DeFAZIO RESPONDS TO NEW FAST TRACK LEGISLATION
Washington, D.C. – U.S. Rep. Peter DeFazio (OR-04) today responded to the introduction of so-called “fast track” legislation that would give President Obama the authority to push through major trade deals with little to no input from Congress. The bill was introduced by Senators Orrin Hatch (R-Utah) and Ron Wyden (D-OR), and Rep. Paul Ryan (R-WI).
When a free trade agreement is submitted under fast track procedures Congress must pass it within 90 days with an up or down vote, no amendments, and limited debate. It would not be subject to normal congressional committee review and markup. It would forbid all amendments and permit only 20 hours of debate.
“Supporters of this bill will tell you it’s better than fast track deals of the past with protections for workers and the environment—don’t take the bait,” said DeFazio. “It reinforces the same failed trade policies of the last 20 years that have earned multi-national corporations record profits and shipped good paying American jobs overseas. Congress must not be used as a doormat to pass bad trade deals. It’s the same raw deal for American workers and the environment.”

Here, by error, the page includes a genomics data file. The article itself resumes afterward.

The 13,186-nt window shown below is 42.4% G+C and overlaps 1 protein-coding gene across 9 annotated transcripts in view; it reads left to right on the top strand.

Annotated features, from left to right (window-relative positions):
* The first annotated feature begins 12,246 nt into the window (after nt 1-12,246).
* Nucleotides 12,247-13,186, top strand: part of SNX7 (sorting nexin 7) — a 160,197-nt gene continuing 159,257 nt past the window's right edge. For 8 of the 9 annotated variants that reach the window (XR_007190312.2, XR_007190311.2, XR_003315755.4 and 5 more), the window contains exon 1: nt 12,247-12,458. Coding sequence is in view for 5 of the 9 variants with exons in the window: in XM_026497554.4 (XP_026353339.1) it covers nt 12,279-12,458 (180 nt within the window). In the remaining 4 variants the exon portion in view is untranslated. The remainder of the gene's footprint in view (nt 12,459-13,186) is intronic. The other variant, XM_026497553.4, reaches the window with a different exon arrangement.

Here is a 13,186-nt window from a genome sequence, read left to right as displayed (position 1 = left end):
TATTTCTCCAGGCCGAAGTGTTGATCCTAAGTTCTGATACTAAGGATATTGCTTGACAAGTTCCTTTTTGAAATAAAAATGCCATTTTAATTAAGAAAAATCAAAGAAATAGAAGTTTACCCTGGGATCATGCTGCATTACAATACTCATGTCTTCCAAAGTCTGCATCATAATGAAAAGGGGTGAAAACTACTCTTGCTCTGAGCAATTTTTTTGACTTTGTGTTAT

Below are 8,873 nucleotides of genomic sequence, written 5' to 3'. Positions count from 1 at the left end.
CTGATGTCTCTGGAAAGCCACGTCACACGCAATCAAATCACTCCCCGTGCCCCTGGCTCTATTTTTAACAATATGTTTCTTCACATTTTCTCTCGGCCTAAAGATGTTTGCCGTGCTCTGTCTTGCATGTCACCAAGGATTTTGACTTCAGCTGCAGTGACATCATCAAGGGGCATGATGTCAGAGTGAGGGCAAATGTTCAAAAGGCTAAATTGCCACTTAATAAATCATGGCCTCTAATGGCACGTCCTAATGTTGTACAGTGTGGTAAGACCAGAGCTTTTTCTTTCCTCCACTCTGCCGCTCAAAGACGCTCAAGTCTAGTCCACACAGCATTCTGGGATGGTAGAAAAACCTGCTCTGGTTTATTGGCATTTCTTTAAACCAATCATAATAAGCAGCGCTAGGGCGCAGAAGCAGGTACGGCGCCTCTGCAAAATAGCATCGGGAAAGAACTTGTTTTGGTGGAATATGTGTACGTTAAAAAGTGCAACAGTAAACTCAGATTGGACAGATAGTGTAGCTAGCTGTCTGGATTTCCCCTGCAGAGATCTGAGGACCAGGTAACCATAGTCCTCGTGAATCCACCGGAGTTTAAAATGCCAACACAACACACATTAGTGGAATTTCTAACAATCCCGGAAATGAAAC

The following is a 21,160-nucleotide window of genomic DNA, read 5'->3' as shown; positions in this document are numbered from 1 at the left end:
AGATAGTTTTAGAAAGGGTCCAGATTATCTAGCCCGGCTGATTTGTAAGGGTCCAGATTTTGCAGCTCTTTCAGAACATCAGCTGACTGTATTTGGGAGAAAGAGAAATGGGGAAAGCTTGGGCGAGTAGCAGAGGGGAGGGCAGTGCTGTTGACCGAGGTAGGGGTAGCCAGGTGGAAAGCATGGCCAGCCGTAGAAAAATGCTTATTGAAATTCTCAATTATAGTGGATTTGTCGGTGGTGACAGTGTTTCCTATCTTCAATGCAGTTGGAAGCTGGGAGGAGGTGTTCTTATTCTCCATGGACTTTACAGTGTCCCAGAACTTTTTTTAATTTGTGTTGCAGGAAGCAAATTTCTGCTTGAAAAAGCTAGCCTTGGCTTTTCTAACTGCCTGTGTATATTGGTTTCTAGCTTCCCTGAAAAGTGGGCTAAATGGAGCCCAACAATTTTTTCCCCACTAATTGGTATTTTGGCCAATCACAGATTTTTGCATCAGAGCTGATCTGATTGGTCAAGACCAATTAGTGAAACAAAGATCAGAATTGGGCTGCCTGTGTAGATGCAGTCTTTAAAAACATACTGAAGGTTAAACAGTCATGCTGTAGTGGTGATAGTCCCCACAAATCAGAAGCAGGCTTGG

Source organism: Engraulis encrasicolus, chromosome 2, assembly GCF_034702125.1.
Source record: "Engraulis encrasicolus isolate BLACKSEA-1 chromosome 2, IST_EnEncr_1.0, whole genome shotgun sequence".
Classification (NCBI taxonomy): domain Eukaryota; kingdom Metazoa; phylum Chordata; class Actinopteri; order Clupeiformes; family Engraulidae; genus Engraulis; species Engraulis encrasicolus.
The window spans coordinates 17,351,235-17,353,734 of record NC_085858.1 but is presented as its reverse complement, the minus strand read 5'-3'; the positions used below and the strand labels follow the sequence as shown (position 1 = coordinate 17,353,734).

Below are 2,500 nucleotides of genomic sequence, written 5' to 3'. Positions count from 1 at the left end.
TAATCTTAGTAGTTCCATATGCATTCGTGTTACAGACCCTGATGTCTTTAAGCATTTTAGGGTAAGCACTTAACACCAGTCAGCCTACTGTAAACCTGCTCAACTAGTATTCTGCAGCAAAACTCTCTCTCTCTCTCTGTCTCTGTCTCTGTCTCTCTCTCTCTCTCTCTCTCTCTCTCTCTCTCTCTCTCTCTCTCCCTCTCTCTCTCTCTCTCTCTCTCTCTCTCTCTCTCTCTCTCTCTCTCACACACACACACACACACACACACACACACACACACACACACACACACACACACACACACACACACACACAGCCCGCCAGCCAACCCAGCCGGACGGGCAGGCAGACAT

The Obama administration is asking Congress for fast track authority in order to negotiate the Trans-Pacific Partnership (TPP), the largest trade agreement in history involving 12 countries that control 40 percent of the global economy. TPP has 29 chapters covering issues such as pharmaceutical patents, copyright law, financial regulation, environmental policy, government procurement, food safety and more.
“Without the proper protections, trade deals can give foreign governments or multinational corporations a means to circumvent U.S. laws. As Ranking Member of the Transportation and Infrastructure Committee, I want to be sure we preserve strong Buy America policies in federal and local transportation projects to support American jobs and workers and ensure that policies like Buy America are not undermined in any future free trade agreement.”
Fast track authority is not necessary to pass trade agreements. Despite not having fast track for six of his eight years in office, President Clinton still successfully implemented more than a hundred trade agreements.